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Perhaps some enterprising graphic artist out there could devise some player aids and post here on the Geek.


Certainly possible, and it usually happens.

Edit: I kinda wish we'd put all the province names in the sea, or in Gaul's case in the blank areas, but I'm not sure that would have helped. By the way, the absolute best way to mark provinces is to use small plastic thingies like you used to get with Risk (maybe still do). Or any other small coloured thingies, like poker chips.

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Zippadeedoodah
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By the way, the absolute best way to mark provinces is to use small plastic thingies like you used to get with Risk (maybe still do). Or any other small coloured thingies, like poker chips.

What an excellent idea! You just gave me the perfect excuse for using my yellow and red legionaries from Conquest of the Empire to mark the ownership of the provinces. Such 'plastic thingies' stand out brilliantly and make it ever so easy to count.
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Neil Randall
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Great idea.

 
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Walter
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Rob1977 wrote:
Just played my first game of Spartacus yesterday and it was readily apparent that better player aids are needed.


I haven't played the game yet, but I started making an overview of the various things you can or cannot do with the cards/cp (siege, raid, etc). And what units/armies can do it. I'm not a graphical wizard but when it's done and formatted I'll post it here.
 
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Doug Cooley
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Rob1977 wrote:
Perhaps some enterprising graphic artist out there could devise some player aids and post here on the Geek.

I found that I had trouble remembering what the various terrain and connection types allowed and disallowed, as well as the CP costs for individual units. There are also a few "easy to forget rules" that I listed, all on one sheet. I made up a player aid, which I submitted a few days ago but it hasn't been "cleared" yet. So keep an eye out.

You don't need any graphical wizardry, just a word processor app that will let you do easy tables and arrange the information into a useful format. I'm happy to take suggestions once the danged play aid makes it through Customs.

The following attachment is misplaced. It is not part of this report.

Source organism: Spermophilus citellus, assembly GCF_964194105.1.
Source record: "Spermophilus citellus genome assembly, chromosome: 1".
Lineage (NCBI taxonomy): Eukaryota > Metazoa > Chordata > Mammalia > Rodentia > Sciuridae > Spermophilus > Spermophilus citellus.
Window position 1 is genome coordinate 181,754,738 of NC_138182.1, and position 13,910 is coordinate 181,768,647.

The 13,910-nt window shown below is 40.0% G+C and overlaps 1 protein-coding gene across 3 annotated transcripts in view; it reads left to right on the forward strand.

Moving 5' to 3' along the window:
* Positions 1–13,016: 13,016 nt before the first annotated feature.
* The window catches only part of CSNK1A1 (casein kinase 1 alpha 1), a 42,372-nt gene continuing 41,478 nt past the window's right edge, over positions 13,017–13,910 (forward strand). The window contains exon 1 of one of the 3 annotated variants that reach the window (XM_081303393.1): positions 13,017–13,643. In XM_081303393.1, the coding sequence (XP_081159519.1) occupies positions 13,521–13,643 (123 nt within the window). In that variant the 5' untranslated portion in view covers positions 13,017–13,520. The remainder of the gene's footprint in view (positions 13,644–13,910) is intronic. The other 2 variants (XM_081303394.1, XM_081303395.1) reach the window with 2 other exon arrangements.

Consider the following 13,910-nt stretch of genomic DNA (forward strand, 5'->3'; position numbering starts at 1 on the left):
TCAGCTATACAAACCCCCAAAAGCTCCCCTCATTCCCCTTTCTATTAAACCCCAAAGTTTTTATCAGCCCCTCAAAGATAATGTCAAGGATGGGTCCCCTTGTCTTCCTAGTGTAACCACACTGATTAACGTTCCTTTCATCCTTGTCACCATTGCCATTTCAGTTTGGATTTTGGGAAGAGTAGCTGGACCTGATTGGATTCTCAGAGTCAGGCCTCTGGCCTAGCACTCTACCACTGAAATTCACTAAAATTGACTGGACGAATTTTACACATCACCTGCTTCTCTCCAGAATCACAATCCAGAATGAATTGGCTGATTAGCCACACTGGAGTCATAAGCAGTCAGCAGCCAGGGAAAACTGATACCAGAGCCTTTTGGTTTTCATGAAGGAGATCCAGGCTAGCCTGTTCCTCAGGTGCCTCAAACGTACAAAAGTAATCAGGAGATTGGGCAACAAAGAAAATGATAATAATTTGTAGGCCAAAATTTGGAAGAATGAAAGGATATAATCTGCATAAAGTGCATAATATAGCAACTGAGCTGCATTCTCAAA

I also sent a copy to Compass Games, but they haven't put it up on the Spartacus page yet (they did for the Asia Minor play aid you can find on the 'Geek already).

No, no need to thank me. Just send money. ;-)
 
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Doug Cooley
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Player aid is up. Please point out any errors, but I'll only take critiques about content and layout if you've actually tried to play the game using the aid.

I'm already considering adding a note that minor leaders (legates) can only be placed/teleported during the active player's turn, as only Successors players would be familiar with their use.

Also remember that I produced the aid for use by those who were already familiar with Hannibal and/or Successors and thus know the basics. An aid that covers your options during a turn was, at this point in the history of CDGs and IMHO, more paper and work than it was worth. If there's enough outcry for that sort of aid, I'll produce one separately so that the grognards don't need the extra stuff on a playaid.

Doug
 
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Daniel Berger
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Next is the province control markers - they don’t work well as provided.

I plan on simply using one for each player on the Crisis Point track to track how many provinces each player controls, and adjust them as needed.

Now, I *am* curious why the Crisis Point track wasn't made large enough for the counters to actually fit in - you had the room. Not a big deal, though.
 
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Neil Randall
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Now, I *am* curious why the Crisis Point track wasn't made large enough for the counters to actually fit in - you had the room.


Well, I believe the thinking was that it didn't actually matter, given that only one marker goes on the track. But yes, a little odd.